Campus Units

Animal Science, Mathematics

Document Type

Article

Publication Version

Published Version

Publication Date

2016

Journal or Book Title

BMC Genomics

Volume

17

First Page

891

DOI

10.1186/s12864-016-3235-8

Abstract

Background: Consumers are becoming increasingly conscientious about the nutritional value of their food. Consumption of some fatty acids has been associated with human health traits such as blood pressure and cardiovascular disease. Therefore, it is important to investigate genetic variation in content of fatty acids present in meat. Previously publications reported regions of the cattle genome that are additively associated with variation in fatty acid content. This study evaluated epistatic interactions, which could account for additional genetic variation in fatty acid content.

Results: Epistatic interactions for 44 fatty acid traits in a population of Angus beef cattle were evaluated with EpiSNPmpi. False discovery rate (FDR) was controlled at 5 % and was limited to well-represented genotypic combinations. Epistatic interactions were detected for 37 triacylglyceride (TAG), 36 phospholipid (PL) fatty acid traits, and three weight traits. A total of 6,181, 7,168, and 0 significant epistatic interactions (FDR < 0.05, 50-animals per genotype combination) were associated with Triacylglyceride fatty acids, Phospholipid fatty acids, and weight traits respectively and most were additive-by-additive interactions. A large number of interactions occurred in potential regions of regulatory control along the chromosomes where genes related to fatty acid metabolism reside.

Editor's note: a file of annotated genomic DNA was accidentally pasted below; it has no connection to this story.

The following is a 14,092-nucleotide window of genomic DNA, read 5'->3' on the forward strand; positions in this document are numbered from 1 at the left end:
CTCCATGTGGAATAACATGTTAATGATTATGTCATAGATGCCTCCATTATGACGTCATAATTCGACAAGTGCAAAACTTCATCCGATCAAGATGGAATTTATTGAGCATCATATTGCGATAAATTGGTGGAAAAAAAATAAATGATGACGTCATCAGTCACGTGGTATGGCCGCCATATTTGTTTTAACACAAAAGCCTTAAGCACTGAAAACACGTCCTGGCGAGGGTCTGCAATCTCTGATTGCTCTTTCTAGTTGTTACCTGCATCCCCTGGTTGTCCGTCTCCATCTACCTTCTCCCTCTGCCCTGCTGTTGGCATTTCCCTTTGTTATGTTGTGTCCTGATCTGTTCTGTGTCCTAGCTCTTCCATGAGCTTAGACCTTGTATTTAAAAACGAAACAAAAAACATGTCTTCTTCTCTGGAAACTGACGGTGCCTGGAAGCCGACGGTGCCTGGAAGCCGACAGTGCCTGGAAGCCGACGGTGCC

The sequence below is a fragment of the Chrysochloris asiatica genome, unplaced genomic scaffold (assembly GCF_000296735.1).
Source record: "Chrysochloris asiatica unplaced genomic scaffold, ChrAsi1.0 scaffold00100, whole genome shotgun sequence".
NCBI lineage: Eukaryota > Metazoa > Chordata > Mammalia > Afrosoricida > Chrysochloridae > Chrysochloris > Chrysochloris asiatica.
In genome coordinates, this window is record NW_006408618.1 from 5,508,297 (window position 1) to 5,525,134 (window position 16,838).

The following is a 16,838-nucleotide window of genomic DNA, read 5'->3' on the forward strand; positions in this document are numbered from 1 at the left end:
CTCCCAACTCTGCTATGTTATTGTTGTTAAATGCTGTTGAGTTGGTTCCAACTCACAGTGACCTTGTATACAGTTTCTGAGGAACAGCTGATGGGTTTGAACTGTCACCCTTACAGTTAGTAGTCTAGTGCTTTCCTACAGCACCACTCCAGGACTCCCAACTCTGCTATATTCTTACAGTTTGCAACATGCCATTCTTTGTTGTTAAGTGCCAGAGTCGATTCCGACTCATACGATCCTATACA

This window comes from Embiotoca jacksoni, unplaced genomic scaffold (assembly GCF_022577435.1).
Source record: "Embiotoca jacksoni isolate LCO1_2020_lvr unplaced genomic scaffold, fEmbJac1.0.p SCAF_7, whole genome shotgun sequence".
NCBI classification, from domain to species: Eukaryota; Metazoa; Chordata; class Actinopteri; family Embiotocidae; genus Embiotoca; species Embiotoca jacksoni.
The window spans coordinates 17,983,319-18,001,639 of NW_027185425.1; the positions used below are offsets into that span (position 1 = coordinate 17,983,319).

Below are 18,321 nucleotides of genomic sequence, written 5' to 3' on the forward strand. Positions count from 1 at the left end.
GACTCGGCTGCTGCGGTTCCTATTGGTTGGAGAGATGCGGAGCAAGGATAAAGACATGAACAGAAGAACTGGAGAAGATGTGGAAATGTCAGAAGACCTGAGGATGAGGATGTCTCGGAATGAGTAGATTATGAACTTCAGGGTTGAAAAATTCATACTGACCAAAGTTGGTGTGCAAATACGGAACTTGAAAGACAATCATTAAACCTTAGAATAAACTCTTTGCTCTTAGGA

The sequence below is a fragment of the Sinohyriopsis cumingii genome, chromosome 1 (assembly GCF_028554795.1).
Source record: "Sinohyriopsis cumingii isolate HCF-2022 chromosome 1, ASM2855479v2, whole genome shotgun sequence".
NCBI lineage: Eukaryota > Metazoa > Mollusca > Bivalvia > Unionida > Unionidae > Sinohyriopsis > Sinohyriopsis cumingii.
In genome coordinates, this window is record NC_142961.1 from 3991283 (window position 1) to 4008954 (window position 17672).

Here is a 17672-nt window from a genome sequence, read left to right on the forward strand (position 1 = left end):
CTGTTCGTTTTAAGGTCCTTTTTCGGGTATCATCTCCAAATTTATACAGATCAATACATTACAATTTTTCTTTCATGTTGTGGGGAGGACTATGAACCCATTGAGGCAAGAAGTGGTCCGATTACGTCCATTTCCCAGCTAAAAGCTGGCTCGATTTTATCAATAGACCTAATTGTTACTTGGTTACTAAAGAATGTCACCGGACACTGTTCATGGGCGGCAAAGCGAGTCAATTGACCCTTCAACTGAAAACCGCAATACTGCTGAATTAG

Conclusions: Many fatty acids were associated with epistatic interactions. Despite a large number of significant interactions, there are a limited number of genomic locations that harbored these interactions. While larger population sizes are needed to accurately validate and quantify these epistatic interactions, the current findings point towards additional genetic variance that can be accounted for within these fatty acid traits.

Comments

This article is published as Kramer, L. M., MA Abdel Ghaffar, J. E. Koltes, E. R. Fritz-Waters, M. S. Mayes, A. D. Sewell, N. T. Weeks et al. "Epistatic interactions associated with fatty acid concentrations of beef from angus sired beef cattle." BMC genomics 17 (2016): 891. doi: 10.1186/s12864-016-3235-8.

Creative Commons License

Creative Commons Attribution 4.0 License
This work is licensed under a Creative Commons Attribution 4.0 License.

Copyright Owner

The Authors

Language

en

File Format

application/pdf

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